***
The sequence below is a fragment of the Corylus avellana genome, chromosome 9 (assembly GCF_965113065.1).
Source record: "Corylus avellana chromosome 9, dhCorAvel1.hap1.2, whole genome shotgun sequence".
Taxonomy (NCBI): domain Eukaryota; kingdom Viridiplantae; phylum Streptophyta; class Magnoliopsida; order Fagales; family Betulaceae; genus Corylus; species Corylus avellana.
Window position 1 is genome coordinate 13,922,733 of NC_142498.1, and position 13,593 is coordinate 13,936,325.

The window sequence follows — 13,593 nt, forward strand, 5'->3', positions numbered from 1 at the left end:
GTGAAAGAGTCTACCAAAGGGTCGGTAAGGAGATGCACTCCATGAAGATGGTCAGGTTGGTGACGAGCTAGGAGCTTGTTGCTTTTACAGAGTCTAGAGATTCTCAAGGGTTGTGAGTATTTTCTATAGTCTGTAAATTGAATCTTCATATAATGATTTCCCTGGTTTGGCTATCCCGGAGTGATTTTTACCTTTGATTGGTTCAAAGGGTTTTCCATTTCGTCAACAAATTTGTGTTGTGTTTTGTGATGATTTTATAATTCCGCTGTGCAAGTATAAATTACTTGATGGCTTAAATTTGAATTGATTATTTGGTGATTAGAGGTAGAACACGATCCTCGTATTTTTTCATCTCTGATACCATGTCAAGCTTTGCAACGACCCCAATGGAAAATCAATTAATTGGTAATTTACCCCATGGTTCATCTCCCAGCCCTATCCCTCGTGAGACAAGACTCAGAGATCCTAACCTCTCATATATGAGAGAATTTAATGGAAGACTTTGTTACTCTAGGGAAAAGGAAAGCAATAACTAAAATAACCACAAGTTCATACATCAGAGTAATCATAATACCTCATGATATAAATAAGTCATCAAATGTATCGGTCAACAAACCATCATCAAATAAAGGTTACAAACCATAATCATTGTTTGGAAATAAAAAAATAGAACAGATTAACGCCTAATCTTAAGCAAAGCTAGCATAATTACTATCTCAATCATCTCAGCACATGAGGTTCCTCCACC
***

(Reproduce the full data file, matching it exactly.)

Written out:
The sequence below is a fragment of the Corylus avellana genome, chromosome 9 (assembly GCF_965113065.1).
Source record: "Corylus avellana chromosome 9, dhCorAvel1.hap1.2, whole genome shotgun sequence".
Taxonomy (NCBI): domain Eukaryota; kingdom Viridiplantae; phylum Streptophyta; class Magnoliopsida; order Fagales; family Betulaceae; genus Corylus; species Corylus avellana.
Window position 1 is genome coordinate 13,922,733 of NC_142498.1, and position 13,593 is coordinate 13,936,325.

The window sequence follows — 13,593 nt, forward strand, 5'->3', positions numbered from 1 at the left end:
GTGAAAGAGTCTACCAAAGGGTCGGTAAGGAGATGCACTCCATGAAGATGGTCAGGTTGGTGACGAGCTAGGAGCTTGTTGCTTTTACAGAGTCTAGAGATTCTCAAGGGTTGTGAGTATTTTCTATAGTCTGTAAATTGAATCTTCATATAATGATTTCCCTGGTTTGGCTATCCCGGAGTGATTTTTACCTTTGATTGGTTCAAAGGGTTTTCCATTTCGTCAACAAATTTGTGTTGTGTTTTGTGATGATTTTATAATTCCGCTGTGCAAGTATAAATTACTTGATGGCTTAAATTTGAATTGATTATTTGGTGATTAGAGGTAGAACACGATCCTCGTATTTTTTCATCTCTGATACCATGTCAAGCTTTGCAACGACCCCAATGGAAAATCAATTAATTGGTAATTTACCCCATGGTTCATCTCCCAGCCCTATCCCTCGTGAGACAAGACTCAGAGATCCTAACCTCTCATATATGAGAGAATTTAATGGAAGACTTTGTTACTCTAGGGAAAAGGAAAGCAATAACTAAAATAACCACAAGTTCATACATCAGAGTAATCATAATACCTCATGATATAAATAAGTCATCAAATGTATCGGTCAACAAACCATCATCAAATAAAGGTTACAAACCATAATCATTGTTTGGAAATAAAAAAATAGAACAGATTAACGCCTAATCTTAAGCAAAGCTAGCATAATTACTATCTCAATCATCTCAGCACATGAGGTTCCTCCACC